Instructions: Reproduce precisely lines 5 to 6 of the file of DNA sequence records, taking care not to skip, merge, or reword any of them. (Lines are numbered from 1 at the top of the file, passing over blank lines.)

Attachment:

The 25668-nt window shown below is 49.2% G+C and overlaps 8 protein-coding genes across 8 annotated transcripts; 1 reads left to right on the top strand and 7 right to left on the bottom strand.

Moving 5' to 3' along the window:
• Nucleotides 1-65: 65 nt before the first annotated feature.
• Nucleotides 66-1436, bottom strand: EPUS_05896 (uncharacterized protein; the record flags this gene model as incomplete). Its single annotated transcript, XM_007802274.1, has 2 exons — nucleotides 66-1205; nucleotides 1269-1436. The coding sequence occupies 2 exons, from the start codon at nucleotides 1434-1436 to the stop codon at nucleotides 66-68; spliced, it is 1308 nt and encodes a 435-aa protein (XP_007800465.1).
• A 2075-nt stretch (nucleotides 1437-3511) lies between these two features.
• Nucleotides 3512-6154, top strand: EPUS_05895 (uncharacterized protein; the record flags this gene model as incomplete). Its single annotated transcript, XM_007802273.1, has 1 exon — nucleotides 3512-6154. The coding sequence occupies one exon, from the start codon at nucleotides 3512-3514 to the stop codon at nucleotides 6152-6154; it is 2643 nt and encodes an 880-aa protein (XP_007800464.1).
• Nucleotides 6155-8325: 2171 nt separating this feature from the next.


• A 2075-nt stretch (nucleotides 1437-3511) lies between these two features.
• Nucleotides 3512-6154, top strand: EPUS_05895 (uncharacterized protein; the record flags this gene model as incomplete). Its single annotated transcript, XM_007802273.1, has 1 exon — nucleotides 3512-6154. The coding sequence occupies one exon, from the start codon at nucleotides 3512-3514 to the stop codon at nucleotides 6152-6154; it is 2643 nt and encodes an 880-aa protein (XP_007800464.1).